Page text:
Chris explained that without a set of rules, two equally “bad” scenarios could occur.

“First, solar farms or other renewable energy solutions may not ever be allowed to develop anywhere. There are equal numbers of people out there who either praise them or diminish them,” said White. “Right now, we must rely on the published academic sources available to us.

“Second,” White continued, “communities may not regulate them at all, allowing them to completely gobble up enormous land resources before realizing that something must be done to preserve your identity and your diversity.”

A team effort

For this project, White said he studied the issues alongside the Planning Commission members, who are expected to provide policies that will both preserve the rural character of Bedford County as well as plan for job and housing growth.

“But we also work to find corrective paths from mistakes of our past and to imagine what Bedford County looks like with or without certain types of growth, transportation and mobility options, housing, flooding, land uses, etc.. There’s a lot to consider.”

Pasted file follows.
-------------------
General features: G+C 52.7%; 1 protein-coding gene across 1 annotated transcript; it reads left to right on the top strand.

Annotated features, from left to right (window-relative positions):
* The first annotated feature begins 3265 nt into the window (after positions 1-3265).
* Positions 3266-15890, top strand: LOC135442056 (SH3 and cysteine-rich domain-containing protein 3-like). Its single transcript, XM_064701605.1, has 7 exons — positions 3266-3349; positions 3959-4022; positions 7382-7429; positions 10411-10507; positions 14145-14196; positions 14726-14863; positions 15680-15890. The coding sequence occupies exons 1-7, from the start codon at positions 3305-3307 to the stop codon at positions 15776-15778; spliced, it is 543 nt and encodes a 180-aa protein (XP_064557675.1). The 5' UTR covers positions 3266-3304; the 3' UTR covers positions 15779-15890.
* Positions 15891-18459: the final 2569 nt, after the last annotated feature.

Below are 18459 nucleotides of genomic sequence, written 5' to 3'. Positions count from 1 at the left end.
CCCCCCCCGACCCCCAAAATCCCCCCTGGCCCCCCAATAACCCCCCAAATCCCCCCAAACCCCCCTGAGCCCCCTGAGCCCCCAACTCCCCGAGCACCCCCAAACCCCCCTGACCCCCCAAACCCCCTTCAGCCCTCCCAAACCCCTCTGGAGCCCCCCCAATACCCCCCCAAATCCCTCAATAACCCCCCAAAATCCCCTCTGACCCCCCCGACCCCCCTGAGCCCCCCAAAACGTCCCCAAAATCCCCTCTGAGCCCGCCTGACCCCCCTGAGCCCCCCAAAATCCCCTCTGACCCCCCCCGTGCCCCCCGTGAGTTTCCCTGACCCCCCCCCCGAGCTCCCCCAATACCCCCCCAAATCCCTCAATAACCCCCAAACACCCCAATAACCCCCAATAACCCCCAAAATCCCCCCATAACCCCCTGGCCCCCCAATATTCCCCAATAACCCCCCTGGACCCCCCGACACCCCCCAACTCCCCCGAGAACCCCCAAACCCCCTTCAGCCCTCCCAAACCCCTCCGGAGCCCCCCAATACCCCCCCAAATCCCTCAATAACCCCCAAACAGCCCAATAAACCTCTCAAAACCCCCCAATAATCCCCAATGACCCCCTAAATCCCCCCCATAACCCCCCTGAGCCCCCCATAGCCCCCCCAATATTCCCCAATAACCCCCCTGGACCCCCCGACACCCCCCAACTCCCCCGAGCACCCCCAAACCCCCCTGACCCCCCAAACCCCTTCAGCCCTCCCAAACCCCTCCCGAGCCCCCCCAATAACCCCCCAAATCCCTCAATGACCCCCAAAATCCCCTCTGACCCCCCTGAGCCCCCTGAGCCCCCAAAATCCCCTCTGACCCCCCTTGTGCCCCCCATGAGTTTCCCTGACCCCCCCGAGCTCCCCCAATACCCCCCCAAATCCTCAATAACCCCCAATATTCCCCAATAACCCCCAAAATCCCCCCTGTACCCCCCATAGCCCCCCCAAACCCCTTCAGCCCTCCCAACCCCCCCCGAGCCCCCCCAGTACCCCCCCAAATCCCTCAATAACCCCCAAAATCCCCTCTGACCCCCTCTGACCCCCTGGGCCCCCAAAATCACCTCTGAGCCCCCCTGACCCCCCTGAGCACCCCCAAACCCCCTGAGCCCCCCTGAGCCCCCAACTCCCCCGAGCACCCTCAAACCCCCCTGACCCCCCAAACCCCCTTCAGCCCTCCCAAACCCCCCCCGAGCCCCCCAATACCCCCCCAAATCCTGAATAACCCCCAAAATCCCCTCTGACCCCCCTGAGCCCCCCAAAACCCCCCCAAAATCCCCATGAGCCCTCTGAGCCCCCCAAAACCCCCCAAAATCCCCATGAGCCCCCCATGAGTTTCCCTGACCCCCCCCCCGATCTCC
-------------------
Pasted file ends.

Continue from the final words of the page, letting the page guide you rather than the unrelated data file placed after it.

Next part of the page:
White created something that would address the county’s needs, which he said were “pretty specific.”

“In other words, sometimes you are just trying to regulate a particular land-use with some basic ideas on why and how that land-use should be regulated from strictly an academic viewpoint. Yet sometimes, a particular land-use presents itself to you in a certain light, and you become hyper-focused on certain aspects of how that land-use will impact your community in a very specific way. As a result, you create perhaps a multi-tiered solution that is designed very specifically to answer very real and present circumstances,” he said.

This is how the Overlay Model came about. And what he won the award for is the third iteration of that process.

He explained, “I learned everything I could about solar energy projects in a short window of time, then created a basic set of rules.”

After further study, White amended the first version and asked the Board of Commissioners to pass its first amendment.